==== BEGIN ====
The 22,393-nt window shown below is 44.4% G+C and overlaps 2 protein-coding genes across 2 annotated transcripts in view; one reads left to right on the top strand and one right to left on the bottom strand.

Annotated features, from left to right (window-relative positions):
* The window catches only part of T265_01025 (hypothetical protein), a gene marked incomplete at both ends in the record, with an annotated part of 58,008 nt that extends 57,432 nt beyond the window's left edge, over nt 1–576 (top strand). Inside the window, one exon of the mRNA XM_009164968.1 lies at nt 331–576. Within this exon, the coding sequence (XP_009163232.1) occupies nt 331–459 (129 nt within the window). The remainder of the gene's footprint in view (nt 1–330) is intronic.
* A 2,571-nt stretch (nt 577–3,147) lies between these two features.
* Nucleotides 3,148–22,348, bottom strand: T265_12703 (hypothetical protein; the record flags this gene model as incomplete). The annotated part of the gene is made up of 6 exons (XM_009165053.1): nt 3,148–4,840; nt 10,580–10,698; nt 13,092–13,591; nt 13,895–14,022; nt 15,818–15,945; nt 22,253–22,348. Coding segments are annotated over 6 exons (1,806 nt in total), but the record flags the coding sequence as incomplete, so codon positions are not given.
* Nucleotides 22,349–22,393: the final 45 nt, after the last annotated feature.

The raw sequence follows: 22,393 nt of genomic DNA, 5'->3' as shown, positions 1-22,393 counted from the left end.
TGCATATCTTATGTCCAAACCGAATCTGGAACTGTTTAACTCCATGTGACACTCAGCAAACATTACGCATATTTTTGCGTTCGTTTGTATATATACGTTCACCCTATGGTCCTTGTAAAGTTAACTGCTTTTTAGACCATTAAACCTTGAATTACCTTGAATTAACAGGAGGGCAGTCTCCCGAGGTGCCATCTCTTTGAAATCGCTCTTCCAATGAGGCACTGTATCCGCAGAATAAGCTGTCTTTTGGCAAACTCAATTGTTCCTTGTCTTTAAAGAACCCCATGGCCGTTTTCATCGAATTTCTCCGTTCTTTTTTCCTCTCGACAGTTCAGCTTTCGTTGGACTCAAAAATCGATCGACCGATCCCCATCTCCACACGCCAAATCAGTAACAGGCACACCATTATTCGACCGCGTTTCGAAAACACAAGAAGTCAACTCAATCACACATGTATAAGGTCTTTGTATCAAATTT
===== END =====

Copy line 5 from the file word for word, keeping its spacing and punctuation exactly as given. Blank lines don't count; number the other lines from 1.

* Nucleotides 3,148–22,348, bottom strand: T265_12703 (hypothetical protein; the record flags this gene model as incomplete). The annotated part of the gene is made up of 6 exons (XM_009165053.1): nt 3,148–4,840; nt 10,580–10,698; nt 13,092–13,591; nt 13,895–14,022; nt 15,818–15,945; nt 22,253–22,348. Coding segments are annotated over 6 exons (1,806 nt in total), but the record flags the coding sequence as incomplete, so codon positions are not given.